Listen, listen, she's calling to you
"Feed the birds, tuppence a bag
Tuppence, tuppence, tuppence a bag"

from the song from the film Mary Poppins

Tuesday, 25 October 2011

Mobile Marketing social media less talk more listening

In the comedy series the Rise and Fall of Reginald Perrin his boss CJ  of " I didn't get where I am today..."  fame, had  two telephones on his desk.

He would pompously announce when answering on which he was answering " CJ on red"  or "CJ on Green".

Nowadays many sales and marketing people like CJ have two phones but mobiles ( e.g. A blackberry and a smart phone)

On the desks of some captains of the profession we are now seeing a second computer screen - not for following share prices or the financial news but a screen dedicated to following social media in real time.

Sellers and marketers have become increasingly voyeuristic and posssibly even narcisistic when it comes to social media monitoring and listening to the crowd talking about our brands.
I  took this video at London'sTate Modern Gallery  - It was a performance art piece and rather compulsive to watch much like following social media conversations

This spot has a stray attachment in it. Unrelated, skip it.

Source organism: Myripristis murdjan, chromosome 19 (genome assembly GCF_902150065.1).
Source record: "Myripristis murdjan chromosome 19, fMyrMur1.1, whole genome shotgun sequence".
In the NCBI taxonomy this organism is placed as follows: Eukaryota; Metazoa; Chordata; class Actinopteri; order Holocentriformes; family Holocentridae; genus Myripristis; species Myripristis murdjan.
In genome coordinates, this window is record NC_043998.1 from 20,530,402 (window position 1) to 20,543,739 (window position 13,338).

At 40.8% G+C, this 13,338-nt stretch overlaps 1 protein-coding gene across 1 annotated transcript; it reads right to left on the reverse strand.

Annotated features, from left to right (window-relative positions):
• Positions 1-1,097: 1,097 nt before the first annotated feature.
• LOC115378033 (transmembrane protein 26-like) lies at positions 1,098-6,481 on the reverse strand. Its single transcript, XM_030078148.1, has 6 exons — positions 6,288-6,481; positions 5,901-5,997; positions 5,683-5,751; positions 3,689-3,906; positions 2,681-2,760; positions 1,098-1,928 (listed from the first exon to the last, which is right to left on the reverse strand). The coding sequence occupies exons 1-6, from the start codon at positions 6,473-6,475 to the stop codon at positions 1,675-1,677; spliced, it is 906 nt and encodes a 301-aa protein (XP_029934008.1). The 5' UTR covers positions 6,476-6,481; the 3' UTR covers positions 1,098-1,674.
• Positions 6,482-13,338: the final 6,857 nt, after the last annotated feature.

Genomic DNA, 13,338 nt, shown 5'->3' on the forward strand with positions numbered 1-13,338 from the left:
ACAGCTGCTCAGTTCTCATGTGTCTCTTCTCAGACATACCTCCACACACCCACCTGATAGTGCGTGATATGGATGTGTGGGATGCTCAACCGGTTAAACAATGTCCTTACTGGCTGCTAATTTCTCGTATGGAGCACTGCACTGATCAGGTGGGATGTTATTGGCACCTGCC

The London Evening Standard's Gideon Spanier ran an interesting story on Social media marketing on Monday 24th Oct. twitter address @standardcity

The volume of social media chatter  measured by Peer Index who monitor key influencers on social media say they have observed companies now get 20, 30 or even 40,000 in bound messages about their brand a week. With such volumes marketers clearly need some way to segment them.

With so many consumers willing to share so much personal detail about themselves - the fact that so many have few concerns about their privacy settings-means there is a veritable goldmine of data to be harvested.
A crowd taking part in a performance artwork at Tate Modern on London's South Bank

The Incorporated  Society of British Advertisers (ISBA) survey found 72% of  are now monitoring the conversations in social media about their brands. around half of these firms are using the systems offered by the monitoring agencies Brandwatch , Radian6  and Sysomos  .

Consumers are spending more time rather than less on sites such a Facebook whose users are rumoured to be close to a billion.